Is it possible to be 100% certain in a trade?
We’ll get to the answer but first let’s set the stage.
You’ve probably experienced something like this before. You study your patterns, run your scans, and find the perfect setup. You enter a position convinced the stock is about to break out and BOOM - 10 minutes later sellers come in and the breakout is rejected. Just when you thought you figured out trading, everything you know is flipped upside down.
Now you’re left to answer the question, “what happened?”
The Nature of Chart Patterns
It’s important to remember that the patterns we trade are considered “high probability” chart patterns. This doesn’t mean they are guaranteed. “High probability” simply means that the stock is more likely to X then Y. If a stock has a 75% chance of breaking out (high probability) it still has a 25% chance of failing.
It’s also important to be aware of market trends and conditions. In certain market environments, breakouts may be more likely than others.
Can You Anticipate Failed Breakouts?
Let’s start by answering the introductory question, “is it possible to be 100% certain in a trade?”
The short answer is “no.”
Traders don’t have the luxury of certainty. What we do have is the ability to notice trends, control risk, and increase the probability of success. We can do this by distinguishing between failed and successful breakouts and using those insights to modify our trading strategies.
Watch the video below for insights and real chart examples.
Here are a few things to consider.
Reacting vs. Anticipating
9 times out of 10, you don’t want to be buying a breakout AT the breakout price. This approach exposes you to the risk of buying a stock at its highs.
You can lower your risk by anticipating a breakout. With this approach, you would buy a stock before it breaks out, meaning you get a better entry that gives you the padding you need to make the trade work.
Take the ABCD pattern for example, where “A” is the breakout level, “B” is the risk level and “C” is the entry point. Notice that “C” is NOT at the same level as “A.” The entry point “C” is an anticipatory entry closer to “B.” If the stock breaks out, great. If it doesn’t, the downside is minimized (when compared to an entry at the breakout point).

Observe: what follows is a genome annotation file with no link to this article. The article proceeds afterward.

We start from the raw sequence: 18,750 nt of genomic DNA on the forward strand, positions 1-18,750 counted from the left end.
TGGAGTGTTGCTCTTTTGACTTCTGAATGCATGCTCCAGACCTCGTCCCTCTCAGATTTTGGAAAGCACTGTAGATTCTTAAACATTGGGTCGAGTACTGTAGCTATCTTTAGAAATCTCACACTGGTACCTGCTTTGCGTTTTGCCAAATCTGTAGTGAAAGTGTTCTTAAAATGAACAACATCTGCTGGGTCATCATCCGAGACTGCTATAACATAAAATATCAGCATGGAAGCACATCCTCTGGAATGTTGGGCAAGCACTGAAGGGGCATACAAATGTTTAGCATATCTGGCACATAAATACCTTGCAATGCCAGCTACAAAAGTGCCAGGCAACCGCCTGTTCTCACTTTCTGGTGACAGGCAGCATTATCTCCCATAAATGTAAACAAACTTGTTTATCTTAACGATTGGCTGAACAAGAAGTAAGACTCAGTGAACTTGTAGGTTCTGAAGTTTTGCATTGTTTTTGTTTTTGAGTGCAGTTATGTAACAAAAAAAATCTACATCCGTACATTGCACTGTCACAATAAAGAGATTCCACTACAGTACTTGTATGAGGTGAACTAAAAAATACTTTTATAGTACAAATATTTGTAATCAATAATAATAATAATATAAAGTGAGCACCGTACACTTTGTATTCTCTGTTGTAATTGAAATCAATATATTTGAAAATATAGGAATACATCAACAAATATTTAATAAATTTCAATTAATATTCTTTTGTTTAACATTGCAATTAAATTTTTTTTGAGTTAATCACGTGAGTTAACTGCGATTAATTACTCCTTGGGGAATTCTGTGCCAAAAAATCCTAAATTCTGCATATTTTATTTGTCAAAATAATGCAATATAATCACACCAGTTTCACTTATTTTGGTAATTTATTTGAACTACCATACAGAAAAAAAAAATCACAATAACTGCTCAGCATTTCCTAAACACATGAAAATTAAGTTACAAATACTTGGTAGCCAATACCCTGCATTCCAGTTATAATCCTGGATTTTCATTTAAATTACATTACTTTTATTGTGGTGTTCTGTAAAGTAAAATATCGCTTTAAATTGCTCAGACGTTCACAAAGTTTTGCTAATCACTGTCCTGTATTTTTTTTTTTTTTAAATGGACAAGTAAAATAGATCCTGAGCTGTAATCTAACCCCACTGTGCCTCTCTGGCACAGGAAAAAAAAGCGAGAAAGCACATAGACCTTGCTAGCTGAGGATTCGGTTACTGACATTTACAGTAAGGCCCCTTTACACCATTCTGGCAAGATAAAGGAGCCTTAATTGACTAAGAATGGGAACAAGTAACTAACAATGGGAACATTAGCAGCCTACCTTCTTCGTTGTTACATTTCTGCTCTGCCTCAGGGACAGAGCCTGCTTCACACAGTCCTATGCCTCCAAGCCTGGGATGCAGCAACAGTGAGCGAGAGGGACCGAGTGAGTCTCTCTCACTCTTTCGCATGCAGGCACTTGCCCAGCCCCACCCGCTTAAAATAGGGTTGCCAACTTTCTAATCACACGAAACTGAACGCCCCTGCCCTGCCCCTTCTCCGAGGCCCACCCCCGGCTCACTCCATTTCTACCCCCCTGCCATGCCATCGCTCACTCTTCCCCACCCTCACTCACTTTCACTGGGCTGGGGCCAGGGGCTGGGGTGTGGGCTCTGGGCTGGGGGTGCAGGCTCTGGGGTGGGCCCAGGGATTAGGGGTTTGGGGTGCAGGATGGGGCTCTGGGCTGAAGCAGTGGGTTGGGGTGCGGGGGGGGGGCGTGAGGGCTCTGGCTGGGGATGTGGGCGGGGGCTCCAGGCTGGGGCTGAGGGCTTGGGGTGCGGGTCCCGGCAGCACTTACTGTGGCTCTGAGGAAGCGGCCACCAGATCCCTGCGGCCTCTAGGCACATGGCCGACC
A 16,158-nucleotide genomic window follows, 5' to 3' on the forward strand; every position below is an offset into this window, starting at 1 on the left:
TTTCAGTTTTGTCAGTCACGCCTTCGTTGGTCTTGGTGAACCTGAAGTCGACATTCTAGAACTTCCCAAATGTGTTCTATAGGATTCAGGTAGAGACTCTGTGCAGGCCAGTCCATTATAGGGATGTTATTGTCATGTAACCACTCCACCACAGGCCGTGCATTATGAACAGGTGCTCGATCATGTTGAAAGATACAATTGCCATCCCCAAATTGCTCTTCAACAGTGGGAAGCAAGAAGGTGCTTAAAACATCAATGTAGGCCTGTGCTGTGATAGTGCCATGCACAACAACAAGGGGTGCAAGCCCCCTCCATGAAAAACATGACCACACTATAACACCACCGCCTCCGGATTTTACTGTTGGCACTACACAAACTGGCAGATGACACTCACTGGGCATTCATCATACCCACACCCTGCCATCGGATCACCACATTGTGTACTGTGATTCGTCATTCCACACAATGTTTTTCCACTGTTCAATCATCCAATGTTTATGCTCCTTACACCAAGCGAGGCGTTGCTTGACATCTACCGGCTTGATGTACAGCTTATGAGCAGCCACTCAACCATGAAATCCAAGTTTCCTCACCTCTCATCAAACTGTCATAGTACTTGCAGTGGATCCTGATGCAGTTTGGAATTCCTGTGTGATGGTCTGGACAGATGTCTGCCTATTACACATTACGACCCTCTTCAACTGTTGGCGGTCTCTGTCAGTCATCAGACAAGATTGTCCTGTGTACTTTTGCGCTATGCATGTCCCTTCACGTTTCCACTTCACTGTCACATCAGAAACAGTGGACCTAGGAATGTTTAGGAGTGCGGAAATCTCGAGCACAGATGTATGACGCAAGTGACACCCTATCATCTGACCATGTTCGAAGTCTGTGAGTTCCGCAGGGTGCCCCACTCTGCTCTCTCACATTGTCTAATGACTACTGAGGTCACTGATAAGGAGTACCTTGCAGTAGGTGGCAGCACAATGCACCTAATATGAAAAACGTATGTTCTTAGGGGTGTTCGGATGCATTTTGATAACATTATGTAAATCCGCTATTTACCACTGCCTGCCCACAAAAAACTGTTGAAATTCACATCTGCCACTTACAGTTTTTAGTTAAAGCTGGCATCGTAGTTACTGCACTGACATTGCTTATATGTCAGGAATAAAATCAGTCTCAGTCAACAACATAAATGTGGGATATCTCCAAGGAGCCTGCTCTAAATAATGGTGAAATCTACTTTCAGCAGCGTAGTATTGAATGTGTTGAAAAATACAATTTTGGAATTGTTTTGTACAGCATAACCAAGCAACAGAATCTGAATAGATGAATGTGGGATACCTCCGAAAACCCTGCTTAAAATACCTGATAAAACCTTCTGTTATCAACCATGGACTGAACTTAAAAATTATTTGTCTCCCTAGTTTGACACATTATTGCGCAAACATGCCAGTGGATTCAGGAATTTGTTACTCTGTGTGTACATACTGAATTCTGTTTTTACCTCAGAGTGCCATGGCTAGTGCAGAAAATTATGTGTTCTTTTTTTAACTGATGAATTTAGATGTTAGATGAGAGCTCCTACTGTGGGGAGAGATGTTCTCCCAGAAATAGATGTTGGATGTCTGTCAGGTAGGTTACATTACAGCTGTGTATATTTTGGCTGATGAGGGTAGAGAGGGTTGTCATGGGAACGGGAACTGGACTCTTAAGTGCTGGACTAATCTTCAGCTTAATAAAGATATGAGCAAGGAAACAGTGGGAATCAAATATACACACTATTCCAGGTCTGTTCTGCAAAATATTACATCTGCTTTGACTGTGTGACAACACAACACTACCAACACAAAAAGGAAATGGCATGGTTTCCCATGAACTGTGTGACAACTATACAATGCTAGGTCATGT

Sell Into Strength
You’ve probably heard the expression, “take the path of least resistance.” In trading, this is quite literal.
Stocks will often rally into resistance points (i.e. high of day) before rejecting the price level. These rallies present great selling opportunities where you can part or all of your position.
Remember that resistance levels are price levels where sellers overpower buyers. It’s more likely that these levels will hold than break. If you’re assuming a breakout is coming, you could be overstaying your position. It’s better to assume failure and be surprised by a breakout than vice versa.
This isn’t to say you should never hold through a breakout, but you should be aware of the probabilities going in. If your anticipatory entry yields some nice profits by the time the stock approaches the breakout point, it would be wise to lock some of those gains in.
Confirmation of a Breakout
Many traders assume that after a stock breaks out above a resistance point, the breakout is in play. This is only half true. There’s a second indicator to be aware.
Traders need to look for confirmation of a breakout. Confirmation of a breakout occurs when prior resistance turns into new support. For example, if a stock breaks out above a $5 resistance point, that $5 price point should act as support. If the stock breaks out above $5, hits $5.15 and heads back down below $5, the breakout has failed.
There are two key insights from this analysis:
- If the breakout fails, consider selling. The failed breakout may allude to a move lower.
- If the breakout confirms, another entry opportunity presents itself.
Point two speaks to another approach traders can take. Earlier I recommended selling some of your position into strength (rallying into resistance). If the breakout confirms, you can add to your position with higher certainty. You’ll be buying shares at a higher price in exchange for higher certainty.
Questions and Examples
Have any questions about anticipating failed breakouts? Examples of chart patterns that illustrate the point? Post them in the comments below!